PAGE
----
Although many retailers cited gas prices, the hurricanes and warm weather as negatively impacting back-to-school and early fall sales, only a handful — Talbots, Aéropostale, Stage Stores, Mothers Work and TJX Cos. — actually reduced third-quarter earnings estimates as a result. The majority maintained prior forecasts, while some even lifted projections.
Goody’s Family Clothing, based in Knoxville, Tenn., which announced plans Thursday to be acquired by Sun Capital Partners, said it expects to report a loss of 2 cents a share in the third quarter due to Hurricanes Katrina, Rita and Ophelia and the month’s warm weather, which caused the company to be “more promotional than planned.” Six Goody’s stores still remain closed because of the hurricanes.
Most retailers included the stores they closed due to the hurricanes in their comp-store sale calculations while some, such as Limited Brands, Cato Corp. and Claire’s Stores, did not.
Wal-Mart said sales were strongest in the South and Southeast regions of the U.S. during September. Food sales were once again stronger than general merchandise, but the company said on a recorded call that sales increased for items such as cleaning supplies, basic apparel, hardware, canned foods and water. Wal-Mart also said the total impact of the hurricanes will reduce third-quarter earnings by a penny a share, yet maintained its third-quarter earnings guidance for 55 to 59 cents. Analysts are expecting a profit of 57 cents in the quarter.
Similarly, Target said in a recorded call that women’s apparel, perishables and consumables and household products as well as jewelry and accessories were some of the strong sellers in the month.
But Gap Inc. saw continued sales weakness, reporting a 3 percent decline in comps in its domestic Gap division, while Banana Republic and Old Navy each posted comps that fell 7 percent due to weak customer response to merchandise.
Sabrina Simmons, senior vice president of treasury and investor relations, said on a recorded call that the Gap division started its annual fall sale three days early and that overall men’s sales outpaced women’s. “In women’s, active tops performed well, while in men’s, casual blazers and knits were strong,” she said.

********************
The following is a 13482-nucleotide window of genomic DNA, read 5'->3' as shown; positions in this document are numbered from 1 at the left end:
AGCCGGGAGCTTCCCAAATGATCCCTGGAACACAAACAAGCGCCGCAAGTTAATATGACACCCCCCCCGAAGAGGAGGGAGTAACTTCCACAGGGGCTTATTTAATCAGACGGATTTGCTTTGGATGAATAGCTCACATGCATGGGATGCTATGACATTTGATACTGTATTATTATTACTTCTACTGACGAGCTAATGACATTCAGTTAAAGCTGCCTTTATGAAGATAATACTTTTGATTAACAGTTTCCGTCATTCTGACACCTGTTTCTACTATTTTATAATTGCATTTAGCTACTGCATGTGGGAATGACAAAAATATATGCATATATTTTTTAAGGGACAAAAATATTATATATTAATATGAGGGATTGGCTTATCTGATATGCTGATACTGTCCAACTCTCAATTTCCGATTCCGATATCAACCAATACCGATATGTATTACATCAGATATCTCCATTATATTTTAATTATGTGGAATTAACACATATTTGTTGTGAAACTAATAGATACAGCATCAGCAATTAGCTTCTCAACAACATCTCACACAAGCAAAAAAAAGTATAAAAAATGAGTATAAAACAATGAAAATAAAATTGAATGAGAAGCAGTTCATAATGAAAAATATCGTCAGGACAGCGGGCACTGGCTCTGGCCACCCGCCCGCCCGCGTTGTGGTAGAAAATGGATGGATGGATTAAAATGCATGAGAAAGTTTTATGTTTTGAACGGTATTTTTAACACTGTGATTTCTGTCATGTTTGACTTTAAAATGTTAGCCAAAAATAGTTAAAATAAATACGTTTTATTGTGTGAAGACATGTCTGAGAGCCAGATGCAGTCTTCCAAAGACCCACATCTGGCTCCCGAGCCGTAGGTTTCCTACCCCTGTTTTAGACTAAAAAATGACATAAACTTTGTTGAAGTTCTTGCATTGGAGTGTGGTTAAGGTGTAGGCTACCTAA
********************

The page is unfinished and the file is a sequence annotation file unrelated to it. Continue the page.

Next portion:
Finally, aside from posting flat comps, off-price retailer TJX said Thursday that Carol Meyrowitz has been named president of the company effective Oct. 17. Since January she has served in an advisory role in consulting for TJX and for private equity firm Berkshire Partners LLC. Meyrowitz previously served as senior executive vice president of TJX and president of its Marmaxx Group. Ben Cammarata, acting president and chief executive officer, will still serve as acting ceo until a permanent one is named. Edmond English resigned as president, ceo and director of TJX less than a month ago.
TJX also said it plans to close its TJ Maxx and HomeGoods Web sites due to underperformance. “With sales that have been below our plan and pretax operating losses that have increased over the past year, our exiting this business will allow us to avoid operating losses on a go-forward basis and, importantly, also allow us to narrow our focus and concentrate our energies on other areas,” Sherry Lang, vice president of investor and public relations, said on a recorded call.
TJX now expects to earn 36 to 38 cents a share in the third quarter, down from a prior estimate of 43 to 45 cents.
With roughly one more month left in the third quarter, retailers could see the macroenvironment settle down and a subsequent pickup in demand in October, Deloitte & Touche’s Conroy predicted, which is probably why there weren’t more companies lowering earning estimates on Thursday. Consumers “have been watching what’s going on and they are going to have to [eventually] buy fall clothes,” he said. “There probably is a bubble out there that’s waiting to come to fruition.”